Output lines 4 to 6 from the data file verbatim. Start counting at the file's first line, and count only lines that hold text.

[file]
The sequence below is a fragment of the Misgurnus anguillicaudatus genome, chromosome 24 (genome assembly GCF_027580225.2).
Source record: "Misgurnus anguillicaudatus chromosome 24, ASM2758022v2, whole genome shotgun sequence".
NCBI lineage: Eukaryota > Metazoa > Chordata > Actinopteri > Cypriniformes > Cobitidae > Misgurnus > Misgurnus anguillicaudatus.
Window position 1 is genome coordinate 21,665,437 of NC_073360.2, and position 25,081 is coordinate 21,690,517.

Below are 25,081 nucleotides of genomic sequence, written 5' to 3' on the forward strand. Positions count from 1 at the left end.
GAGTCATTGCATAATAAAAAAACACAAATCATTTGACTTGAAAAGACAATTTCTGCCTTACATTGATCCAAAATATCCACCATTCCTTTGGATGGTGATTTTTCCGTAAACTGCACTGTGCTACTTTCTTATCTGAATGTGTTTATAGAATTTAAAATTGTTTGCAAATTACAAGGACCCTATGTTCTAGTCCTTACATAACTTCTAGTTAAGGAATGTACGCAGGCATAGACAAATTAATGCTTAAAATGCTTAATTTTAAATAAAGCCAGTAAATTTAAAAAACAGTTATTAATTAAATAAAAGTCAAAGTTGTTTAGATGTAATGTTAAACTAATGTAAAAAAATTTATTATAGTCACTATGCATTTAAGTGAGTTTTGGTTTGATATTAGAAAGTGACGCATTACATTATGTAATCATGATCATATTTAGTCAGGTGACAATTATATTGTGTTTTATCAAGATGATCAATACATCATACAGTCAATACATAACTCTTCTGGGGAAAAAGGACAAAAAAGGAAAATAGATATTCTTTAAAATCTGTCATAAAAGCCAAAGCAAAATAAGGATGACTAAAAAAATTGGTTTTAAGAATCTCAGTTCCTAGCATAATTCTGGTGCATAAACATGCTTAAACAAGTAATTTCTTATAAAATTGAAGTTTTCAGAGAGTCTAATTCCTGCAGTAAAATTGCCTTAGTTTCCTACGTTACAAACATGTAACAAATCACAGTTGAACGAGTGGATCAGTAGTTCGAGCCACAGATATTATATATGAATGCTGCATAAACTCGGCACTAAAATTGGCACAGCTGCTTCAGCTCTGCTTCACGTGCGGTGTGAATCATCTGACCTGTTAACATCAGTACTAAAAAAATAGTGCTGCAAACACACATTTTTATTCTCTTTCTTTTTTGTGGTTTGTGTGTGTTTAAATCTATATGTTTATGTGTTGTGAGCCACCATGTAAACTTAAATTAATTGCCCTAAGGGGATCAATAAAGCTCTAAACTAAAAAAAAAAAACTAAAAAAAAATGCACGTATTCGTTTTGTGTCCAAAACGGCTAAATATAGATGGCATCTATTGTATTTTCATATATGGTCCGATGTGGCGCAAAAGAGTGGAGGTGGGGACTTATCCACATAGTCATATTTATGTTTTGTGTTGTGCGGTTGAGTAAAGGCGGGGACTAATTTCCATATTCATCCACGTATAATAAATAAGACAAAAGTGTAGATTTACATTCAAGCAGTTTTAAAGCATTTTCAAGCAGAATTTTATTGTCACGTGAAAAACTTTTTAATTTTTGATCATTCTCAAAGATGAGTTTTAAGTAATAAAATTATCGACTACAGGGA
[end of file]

Window position 1 is genome coordinate 21,665,437 of NC_073360.2, and position 25,081 is coordinate 21,690,517.

Below are 25,081 nucleotides of genomic sequence, written 5' to 3' on the forward strand. Positions count from 1 at the left end.
GAGTCATTGCATAATAAAAAAACACAAATCATTTGACTTGAAAAGACAATTTCTGCCTTACATTGATCCAAAATATCCACCATTCCTTTGGATGGTGATTTTTCCGTAAACTGCACTGTGCTACTTTCTTATCTGAATGTGTTTATAGAATTTAAAATTGTTTGCAAATTACAAGGACCCTATGTTCTAGTCCTTACATAACTTCTAGTTAAGGAATGTACGCAGGCATAGACAAATTAATGCTTAAAATGCTTAATTTTAAATAAAGCCAGTAAATTTAAAAAACAGTTATTAATTAAATAAAAGTCAAAGTTGTTTAGATGTAATGTTAAACTAATGTAAAAAAATTTATTATAGTCACTATGCATTTAAGTGAGTTTTGGTTTGATATTAGAAAGTGACGCATTACATTATGTAATCATGATCATATTTAGTCAGGTGACAATTATATTGTGTTTTATCAAGATGATCAATACATCATACAGTCAATACATAACTCTTCTGGGGAAAAAGGACAAAAAAGGAAAATAGATATTCTTTAAAATCTGTCATAAAAGCCAAAGCAAAATAAGGATGACTAAAAAAATTGGTTTTAAGAATCTCAGTTCCTAGCATAATTCTGGTGCATAAACATGCTTAAACAAGTAATTTCTTATAAAATTGAAGTTTTCAGAGAGTCTAATTCCTGCAGTAAAATTGCCTTAGTTTCCTACGTTACAAACATGTAACAAATCACAGTTGAACGAGTGGATCAGTAGTTCGAGCCACAGATATTATATATGAATGCTGCATAAACTCGGCACTAAAATTGGCACAGCTGCTTCAGCTCTGCTTCACGTGCGGTGTGAATCATCTGACCTGTTAACATCAGTACTAAAAAAATAGTGCTGCAAACACACATTTTTATTCTCTTTCTTTTTTGTGGTTTGTGTGTGTTTAAATCTATATGTTTATGTGTTGTGAGCCACCATGTAAACTTAAATTAATTGCCCTAAGGGGATCAATAAAGCTCTAAACTAAAAAAAAAAAACTAAAAAAAAATGCACGTATTCGTTTTGTGTCCAAAACGGCTAAATATAGATGGCATCTATTGTATTTTCATATATGGTCCGATGTGGCGCAAAAGAGTGGAGGTGGGGACTTATCCACATAGTCATATTTATGTTTTGTGTTGTGCGGTTGAGTAAAGGCGGGGACTAATTTCCATATTCATCCACGTATAATAAATAAGACAAAAGTGTAGATTTACATTCAAGCAGTTTTAAAGCATTTTCAAGCAGAATTTTATTGTCACGTGAAAAACTTTTTAATTTTTGATCATTCTCAAAGATGAGTTTTAAGTAATAAAATTATCGACTACAGGGA